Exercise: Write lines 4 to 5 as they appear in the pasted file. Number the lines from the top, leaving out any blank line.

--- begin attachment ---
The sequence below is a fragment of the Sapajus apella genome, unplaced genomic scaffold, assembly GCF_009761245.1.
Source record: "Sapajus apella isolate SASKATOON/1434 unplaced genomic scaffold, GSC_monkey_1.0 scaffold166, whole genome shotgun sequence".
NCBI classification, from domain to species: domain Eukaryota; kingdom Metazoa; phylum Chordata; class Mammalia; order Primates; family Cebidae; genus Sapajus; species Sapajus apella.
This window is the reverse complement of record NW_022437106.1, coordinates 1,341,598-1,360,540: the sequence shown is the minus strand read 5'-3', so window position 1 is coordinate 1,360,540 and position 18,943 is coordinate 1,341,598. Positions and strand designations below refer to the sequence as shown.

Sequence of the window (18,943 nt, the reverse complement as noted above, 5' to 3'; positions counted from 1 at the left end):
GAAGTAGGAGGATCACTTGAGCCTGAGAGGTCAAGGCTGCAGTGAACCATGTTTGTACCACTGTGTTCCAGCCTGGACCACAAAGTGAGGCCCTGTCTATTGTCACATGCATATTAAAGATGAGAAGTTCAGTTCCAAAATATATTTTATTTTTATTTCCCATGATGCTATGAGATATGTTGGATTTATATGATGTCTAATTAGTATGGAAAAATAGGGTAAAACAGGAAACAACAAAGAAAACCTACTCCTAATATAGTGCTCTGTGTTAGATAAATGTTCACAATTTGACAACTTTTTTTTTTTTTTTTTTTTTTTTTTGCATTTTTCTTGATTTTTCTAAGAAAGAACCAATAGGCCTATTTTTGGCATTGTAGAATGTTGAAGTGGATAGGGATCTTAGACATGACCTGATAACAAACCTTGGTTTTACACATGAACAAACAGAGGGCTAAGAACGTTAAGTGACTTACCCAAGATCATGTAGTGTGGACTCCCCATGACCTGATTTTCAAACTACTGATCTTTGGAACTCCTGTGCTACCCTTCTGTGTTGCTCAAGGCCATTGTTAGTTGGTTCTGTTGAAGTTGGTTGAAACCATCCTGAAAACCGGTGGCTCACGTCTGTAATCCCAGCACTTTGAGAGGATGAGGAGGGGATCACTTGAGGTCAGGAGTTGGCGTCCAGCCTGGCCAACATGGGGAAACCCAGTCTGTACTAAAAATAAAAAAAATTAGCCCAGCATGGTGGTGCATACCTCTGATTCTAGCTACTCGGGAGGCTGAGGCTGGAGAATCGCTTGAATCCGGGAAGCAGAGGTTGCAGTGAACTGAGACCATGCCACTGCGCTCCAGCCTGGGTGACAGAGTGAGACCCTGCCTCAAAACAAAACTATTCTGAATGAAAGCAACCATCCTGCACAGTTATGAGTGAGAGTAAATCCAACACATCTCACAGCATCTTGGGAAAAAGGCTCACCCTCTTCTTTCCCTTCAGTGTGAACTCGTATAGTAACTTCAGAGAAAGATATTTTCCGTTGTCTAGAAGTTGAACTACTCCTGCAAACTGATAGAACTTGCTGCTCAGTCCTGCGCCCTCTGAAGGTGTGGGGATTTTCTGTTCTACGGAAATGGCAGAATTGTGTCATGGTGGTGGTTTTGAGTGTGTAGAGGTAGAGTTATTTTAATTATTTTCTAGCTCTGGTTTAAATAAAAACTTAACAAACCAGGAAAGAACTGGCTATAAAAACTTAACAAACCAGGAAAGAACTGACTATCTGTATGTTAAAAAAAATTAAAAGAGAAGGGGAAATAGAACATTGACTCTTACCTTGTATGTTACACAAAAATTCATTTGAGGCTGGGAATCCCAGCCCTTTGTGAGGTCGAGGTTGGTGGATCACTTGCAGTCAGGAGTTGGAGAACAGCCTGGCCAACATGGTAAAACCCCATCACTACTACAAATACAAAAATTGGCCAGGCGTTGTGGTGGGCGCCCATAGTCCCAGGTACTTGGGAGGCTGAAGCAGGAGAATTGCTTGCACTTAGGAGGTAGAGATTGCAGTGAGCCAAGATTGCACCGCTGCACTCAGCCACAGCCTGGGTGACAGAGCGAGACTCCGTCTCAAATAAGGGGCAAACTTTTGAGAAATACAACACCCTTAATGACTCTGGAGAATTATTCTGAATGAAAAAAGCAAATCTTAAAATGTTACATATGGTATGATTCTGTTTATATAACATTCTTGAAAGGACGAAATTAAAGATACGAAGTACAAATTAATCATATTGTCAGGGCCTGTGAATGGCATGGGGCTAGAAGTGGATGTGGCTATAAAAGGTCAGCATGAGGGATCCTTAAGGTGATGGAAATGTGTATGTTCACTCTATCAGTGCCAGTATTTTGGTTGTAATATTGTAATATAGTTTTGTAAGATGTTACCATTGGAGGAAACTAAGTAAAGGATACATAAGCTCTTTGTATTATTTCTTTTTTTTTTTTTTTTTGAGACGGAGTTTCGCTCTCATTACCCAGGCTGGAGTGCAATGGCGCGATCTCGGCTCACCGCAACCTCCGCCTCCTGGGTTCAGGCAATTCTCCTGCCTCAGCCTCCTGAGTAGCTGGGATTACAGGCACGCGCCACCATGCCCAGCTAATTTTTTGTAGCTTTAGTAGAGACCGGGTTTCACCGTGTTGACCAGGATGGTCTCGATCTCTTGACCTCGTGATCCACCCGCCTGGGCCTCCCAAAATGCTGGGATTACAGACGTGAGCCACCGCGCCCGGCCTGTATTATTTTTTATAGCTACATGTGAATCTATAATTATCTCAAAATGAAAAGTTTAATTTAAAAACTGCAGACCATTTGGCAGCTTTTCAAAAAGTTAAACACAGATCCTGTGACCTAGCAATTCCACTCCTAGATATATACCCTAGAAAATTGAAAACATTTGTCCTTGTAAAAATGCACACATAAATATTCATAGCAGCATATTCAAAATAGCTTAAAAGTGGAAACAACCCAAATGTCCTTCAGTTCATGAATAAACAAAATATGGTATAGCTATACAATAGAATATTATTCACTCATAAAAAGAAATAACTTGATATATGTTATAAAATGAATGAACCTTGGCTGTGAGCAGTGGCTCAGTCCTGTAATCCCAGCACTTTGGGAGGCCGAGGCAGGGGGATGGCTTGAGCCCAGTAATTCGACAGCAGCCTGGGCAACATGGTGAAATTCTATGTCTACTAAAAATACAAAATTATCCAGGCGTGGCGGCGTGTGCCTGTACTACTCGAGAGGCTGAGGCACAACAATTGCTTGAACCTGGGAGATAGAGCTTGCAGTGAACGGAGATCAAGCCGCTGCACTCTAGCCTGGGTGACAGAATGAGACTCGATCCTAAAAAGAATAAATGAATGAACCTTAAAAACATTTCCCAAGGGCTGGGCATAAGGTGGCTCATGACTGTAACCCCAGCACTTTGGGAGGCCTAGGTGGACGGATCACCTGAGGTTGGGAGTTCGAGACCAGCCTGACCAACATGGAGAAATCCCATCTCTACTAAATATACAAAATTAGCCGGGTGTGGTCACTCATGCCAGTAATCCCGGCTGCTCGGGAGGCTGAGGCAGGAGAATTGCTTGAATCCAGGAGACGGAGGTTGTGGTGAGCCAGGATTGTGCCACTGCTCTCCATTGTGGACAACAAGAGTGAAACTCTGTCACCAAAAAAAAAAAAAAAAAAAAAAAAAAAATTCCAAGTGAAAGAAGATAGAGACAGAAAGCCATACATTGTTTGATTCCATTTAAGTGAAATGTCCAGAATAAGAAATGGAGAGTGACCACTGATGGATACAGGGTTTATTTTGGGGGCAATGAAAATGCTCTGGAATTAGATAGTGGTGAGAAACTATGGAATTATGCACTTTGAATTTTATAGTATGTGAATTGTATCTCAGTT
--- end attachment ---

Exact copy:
This window is the reverse complement of record NW_022437106.1, coordinates 1,341,598-1,360,540: the sequence shown is the minus strand read 5'-3', so window position 1 is coordinate 1,360,540 and position 18,943 is coordinate 1,341,598. Positions and strand designations below refer to the sequence as shown.

Sequence of the window (18,943 nt, the reverse complement as noted above, 5' to 3'; positions counted from 1 at the left end):